Target: Secretary General of the ASEAN (Association of Southeast Asian Nations) H.E. Le Luong Minh
Goal: Deploy clean, renewable energy in Southeast Asia to combat climate change and global pollution
Because of its rapidly growing industries, Southeast Asia is consuming increasingly large volumes of fossil fuels. Going forward, the countries of Southeast Asia have a lot of untapped potential to create sustainable and renewable energy. Since the area is progressing towards the forefront of the world’s economy, these countries can utilize their growing power to make themselves sustainable, and eventually many other parts of the world will follow.
Over the last forty or so years, countries in Southeast Asia have developed quickly. Many economies jumped from agriculture-based to manufacturing-based, which is excellent news for reducing poverty and government corruption in those countries. Many of the countries, like Thailand, the Philippines, and Indonesia, are becoming key players in international relations. However, the downside is that all this development is creating increased demand for fossil fuels.
Many countries belonging to ASEAN, the Association of Southeast Asian Nations, are currently producing ethanol and biodiesel, but are lacking the investment to provide the energy in most of the country. ASEAN needs to take action to make the group of countries, and specifically their renewable energy sectors, more desirable to foreign investors. The other challenge is in creating an infrastructure to support these renewable energy sources, perhaps via a Private Public Partnership with a foreign company. Together, the domestic technology and foreign funds can create a sustainable and economically viable Southeast Asia.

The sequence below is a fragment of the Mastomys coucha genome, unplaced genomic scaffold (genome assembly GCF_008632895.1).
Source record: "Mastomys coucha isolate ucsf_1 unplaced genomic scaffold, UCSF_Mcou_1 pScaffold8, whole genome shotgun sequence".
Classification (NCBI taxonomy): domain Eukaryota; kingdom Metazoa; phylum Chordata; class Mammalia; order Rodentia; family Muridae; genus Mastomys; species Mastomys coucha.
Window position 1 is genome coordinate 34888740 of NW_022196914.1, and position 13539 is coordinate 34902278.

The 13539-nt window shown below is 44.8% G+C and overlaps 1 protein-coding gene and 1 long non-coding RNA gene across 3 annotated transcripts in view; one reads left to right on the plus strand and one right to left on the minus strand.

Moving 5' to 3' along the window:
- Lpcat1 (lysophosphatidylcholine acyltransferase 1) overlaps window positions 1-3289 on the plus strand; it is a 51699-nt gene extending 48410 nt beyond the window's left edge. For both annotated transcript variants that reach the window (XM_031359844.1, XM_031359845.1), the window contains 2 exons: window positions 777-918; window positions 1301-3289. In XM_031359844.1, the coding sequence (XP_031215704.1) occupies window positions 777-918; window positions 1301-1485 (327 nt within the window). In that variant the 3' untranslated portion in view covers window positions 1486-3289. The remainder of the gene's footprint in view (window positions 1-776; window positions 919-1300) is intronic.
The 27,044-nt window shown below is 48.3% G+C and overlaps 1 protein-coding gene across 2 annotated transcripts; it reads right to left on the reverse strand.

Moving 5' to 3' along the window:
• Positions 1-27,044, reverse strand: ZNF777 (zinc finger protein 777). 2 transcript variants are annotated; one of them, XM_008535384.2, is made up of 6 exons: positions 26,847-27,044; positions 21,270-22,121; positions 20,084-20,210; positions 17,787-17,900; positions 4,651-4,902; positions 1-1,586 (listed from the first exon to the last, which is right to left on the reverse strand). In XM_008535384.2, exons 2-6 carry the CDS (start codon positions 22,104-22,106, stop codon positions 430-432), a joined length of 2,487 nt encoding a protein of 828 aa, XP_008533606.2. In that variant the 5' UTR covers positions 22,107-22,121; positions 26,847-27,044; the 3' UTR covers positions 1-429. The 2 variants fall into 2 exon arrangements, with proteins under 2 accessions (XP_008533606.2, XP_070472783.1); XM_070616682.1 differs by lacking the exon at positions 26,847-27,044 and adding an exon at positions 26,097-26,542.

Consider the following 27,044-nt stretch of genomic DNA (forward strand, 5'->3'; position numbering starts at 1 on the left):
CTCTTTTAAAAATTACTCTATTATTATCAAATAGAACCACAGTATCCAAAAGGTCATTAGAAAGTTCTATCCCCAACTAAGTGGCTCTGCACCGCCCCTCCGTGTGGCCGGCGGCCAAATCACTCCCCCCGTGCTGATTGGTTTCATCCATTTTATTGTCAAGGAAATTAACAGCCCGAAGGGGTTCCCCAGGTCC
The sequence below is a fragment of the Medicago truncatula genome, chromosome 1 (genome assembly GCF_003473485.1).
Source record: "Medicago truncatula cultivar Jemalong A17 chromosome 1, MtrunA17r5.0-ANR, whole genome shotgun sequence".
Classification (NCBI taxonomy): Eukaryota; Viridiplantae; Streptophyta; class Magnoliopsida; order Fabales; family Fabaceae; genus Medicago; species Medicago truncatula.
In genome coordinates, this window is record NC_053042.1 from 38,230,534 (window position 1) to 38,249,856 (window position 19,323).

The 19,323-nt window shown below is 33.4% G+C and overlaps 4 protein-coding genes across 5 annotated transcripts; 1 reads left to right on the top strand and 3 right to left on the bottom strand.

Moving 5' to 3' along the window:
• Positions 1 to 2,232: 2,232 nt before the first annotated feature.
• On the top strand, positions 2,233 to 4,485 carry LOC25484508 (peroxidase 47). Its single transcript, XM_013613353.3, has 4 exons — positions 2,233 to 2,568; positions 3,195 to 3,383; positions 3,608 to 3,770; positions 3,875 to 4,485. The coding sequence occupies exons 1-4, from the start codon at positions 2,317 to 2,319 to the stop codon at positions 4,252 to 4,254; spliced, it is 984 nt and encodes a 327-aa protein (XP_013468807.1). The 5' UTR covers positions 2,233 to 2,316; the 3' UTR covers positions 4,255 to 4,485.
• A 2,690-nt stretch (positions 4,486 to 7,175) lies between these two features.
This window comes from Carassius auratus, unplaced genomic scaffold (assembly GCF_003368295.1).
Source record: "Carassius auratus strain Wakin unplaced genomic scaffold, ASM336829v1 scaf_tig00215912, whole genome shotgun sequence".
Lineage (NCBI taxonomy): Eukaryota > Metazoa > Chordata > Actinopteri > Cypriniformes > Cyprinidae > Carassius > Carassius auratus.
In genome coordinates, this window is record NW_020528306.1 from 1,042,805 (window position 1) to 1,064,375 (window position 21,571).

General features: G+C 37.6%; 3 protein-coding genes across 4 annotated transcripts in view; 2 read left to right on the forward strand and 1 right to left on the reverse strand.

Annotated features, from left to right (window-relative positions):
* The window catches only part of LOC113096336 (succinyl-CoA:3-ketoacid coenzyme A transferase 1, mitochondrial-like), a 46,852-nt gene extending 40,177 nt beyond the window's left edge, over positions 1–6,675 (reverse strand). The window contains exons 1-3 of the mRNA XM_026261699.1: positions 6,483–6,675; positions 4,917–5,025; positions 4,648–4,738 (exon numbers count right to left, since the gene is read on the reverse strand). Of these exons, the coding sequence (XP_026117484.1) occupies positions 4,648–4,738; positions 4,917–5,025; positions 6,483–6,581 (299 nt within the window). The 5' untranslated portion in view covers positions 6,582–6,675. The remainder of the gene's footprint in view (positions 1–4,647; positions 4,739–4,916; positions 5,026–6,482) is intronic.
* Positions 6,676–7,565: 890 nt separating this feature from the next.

Sign the petition below to urge ASEAN nations to invest in renewable energy.
Dear Secretary General of the ASEAN H.E. Le Luong Minh,
The recent economic development in Southeast Asia, while great in most aspects, is detrimental to the environment. As both service and manufacturing sectors increase, so does the demand for oil. It is in the region’s best interest to continue its economic development, but also be aware of the environmental impacts of development and work to fix that.
While many of the ASEAN member countries have introduced medium- and long-term energy goals, they will not be realized until the countries are able to jump certain hurdles. The main hurdle is the lack of finances to develop these renewable energy sectors. The second is to create infrastructure to support that energy. The region has the technology, but lacks the means to spread it.
What ASEAN needs to do is entice foreign investment into the region, specifically in the renewable energy sector. The countries need to let the world know that Southeast Asia is open for business, and that the region is going to develop in a sustainable way. By allowing the renewable energy sector to flourish, Southeast Asia can become a major world power going forward.
[Your Name Here]
Photo credit: Chris Lim via Wikipedia